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I would like to install a fan in our bathroom which currently has none. However, I'm very confused regarding the best approach for this.

Above the bathroom is an attic space. I have read that venting out the gable side of the house is preferable to soffit vents or roof vents. This makes sense to me because it avoids roof penetration and venting out the soffit may allow the hot, moist air to re-enter the attic through the neighboring soffit vents. In addition, bends in the vent duct are discourage because they reduce airflow.

However, all ceiling mounted fans I've seen sit between the joists and the vent outlet runs parallel to the ceiling joists (toward the soffits). In order to get to the gable end, I would need to put two bends in the duct -- one to turn up and above the joists, then another to turn and head toward the gable end. From where the fan will be, it is no more than 10 feet to the gable end of the house.

Should I make these two bends and vent out the gable end?

Should I build a box for the fan, recess it above the joists so the vent outlet is in the direction of the gable end of the house?

Should I forget the ceiling vent and use a wall mounted vent? (If I do this, I believe I will need to still vent out under the eaves which will present the same issue with the soffit vents, no)?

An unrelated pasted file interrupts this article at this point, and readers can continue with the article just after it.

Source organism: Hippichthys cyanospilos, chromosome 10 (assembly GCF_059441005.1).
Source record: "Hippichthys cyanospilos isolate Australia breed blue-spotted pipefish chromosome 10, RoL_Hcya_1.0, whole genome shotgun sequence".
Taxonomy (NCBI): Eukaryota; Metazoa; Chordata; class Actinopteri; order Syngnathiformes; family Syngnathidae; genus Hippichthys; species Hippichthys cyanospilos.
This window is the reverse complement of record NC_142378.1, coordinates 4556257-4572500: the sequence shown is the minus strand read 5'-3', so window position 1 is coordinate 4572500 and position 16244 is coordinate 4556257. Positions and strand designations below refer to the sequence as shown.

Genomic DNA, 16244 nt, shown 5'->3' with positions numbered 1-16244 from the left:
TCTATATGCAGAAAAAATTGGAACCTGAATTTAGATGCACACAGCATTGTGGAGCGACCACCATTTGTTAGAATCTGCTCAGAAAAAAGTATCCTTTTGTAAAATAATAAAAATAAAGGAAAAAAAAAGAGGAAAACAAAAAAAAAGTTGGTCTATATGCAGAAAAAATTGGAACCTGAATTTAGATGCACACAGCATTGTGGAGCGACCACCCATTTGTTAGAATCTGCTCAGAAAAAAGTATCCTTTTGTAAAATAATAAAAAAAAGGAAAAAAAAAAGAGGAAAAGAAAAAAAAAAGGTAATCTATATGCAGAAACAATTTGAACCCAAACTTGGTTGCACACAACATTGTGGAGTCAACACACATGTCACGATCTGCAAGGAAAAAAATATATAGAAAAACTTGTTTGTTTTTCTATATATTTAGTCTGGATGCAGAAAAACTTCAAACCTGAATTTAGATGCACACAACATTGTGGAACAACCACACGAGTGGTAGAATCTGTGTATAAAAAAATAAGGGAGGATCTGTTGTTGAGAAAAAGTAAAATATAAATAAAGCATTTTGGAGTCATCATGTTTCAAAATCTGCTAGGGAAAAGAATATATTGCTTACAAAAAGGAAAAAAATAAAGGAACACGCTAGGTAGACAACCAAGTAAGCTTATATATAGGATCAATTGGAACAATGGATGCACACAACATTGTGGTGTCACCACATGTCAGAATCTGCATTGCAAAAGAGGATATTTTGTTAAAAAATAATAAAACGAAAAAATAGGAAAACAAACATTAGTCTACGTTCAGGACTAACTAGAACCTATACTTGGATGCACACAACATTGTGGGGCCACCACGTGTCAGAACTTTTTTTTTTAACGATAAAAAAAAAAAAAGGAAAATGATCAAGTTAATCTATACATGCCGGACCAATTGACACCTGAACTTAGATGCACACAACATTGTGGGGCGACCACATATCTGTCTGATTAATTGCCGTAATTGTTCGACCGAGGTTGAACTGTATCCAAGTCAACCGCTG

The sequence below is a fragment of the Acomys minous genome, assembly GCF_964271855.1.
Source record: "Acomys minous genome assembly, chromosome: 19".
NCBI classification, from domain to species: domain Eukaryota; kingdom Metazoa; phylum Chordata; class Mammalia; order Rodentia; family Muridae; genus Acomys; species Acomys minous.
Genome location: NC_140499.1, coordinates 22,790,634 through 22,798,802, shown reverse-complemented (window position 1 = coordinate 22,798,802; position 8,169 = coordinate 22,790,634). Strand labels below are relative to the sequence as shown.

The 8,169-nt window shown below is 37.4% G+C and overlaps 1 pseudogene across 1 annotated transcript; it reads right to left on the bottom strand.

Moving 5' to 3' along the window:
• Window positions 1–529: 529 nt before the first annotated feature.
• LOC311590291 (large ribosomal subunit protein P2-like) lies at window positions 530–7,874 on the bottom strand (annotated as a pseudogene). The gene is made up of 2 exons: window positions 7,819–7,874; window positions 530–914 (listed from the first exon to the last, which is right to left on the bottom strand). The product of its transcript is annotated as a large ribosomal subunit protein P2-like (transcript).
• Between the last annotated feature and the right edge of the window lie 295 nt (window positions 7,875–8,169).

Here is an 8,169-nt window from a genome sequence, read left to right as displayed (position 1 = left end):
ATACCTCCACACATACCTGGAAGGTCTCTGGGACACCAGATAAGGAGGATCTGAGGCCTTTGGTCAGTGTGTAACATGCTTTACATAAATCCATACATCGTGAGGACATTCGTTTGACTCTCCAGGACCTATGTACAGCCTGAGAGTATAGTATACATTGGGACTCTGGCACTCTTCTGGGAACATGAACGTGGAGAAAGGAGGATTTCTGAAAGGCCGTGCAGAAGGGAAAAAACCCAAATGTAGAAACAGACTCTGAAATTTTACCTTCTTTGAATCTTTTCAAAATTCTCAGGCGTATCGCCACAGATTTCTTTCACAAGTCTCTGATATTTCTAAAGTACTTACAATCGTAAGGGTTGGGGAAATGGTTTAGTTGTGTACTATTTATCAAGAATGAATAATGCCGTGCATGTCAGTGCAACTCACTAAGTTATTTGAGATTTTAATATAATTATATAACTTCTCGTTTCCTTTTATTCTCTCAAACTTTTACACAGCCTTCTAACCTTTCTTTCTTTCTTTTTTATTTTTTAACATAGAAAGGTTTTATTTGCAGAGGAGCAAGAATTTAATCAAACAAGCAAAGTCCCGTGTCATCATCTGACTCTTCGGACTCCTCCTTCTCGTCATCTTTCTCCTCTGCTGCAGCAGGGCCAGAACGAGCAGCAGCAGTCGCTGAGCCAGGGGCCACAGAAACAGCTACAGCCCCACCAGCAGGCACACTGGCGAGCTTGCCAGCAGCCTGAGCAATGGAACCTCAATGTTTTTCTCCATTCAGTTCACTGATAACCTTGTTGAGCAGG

Or is there another option I'm not aware of?

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2 Answers 2

up vote 4 down vote accepted

I'd recommend venting out the gable. Run a rigid vent from the gable wall to a point near your install, and use a 2' piece of flex duct to connect the fan to the rigid vent. The flex duct makes the bends easy (don't kink it) and allows the fan to be repaired from below in the future. For that length, I don't think you need to worry.

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Is it better to use a short piece of flex duct, or two of those adjustable elbows? The adjustable elbows would allow better air flow, correct? –  NYSystemsAnalyst Nov 7 '11 at 13:39
    
@NYSystemsAnalyst Adjustable elbows allow better airflow. Flex duct allows you to replace/repair fan from below without ripping open the ceiling. For that short of a distance, I'd go for the flex duct. –  BMitch Nov 7 '11 at 14:27
    
I ended up purchasing an inline fan from Panasonic. This allowed me to mount the fan on top of the ceiling joists pointing toward the gable. I then just needed one bend to come up and over the joists into the fan, then a straight line out to the gable end. –  NYSystemsAnalyst Nov 24 '11 at 14:44
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The "best" approach is to take the shortest straight path to get the exhaust air out of your house. Generally that's via a roof vent. Check out this answer for a little more info.

Your plan A, two bends and out the gable end is fine as an alternative. 10 feet is not a very long way for a bathroom exhaust vent. If possible, use a rigid vent to avoid sagging and possible condensation build-up.

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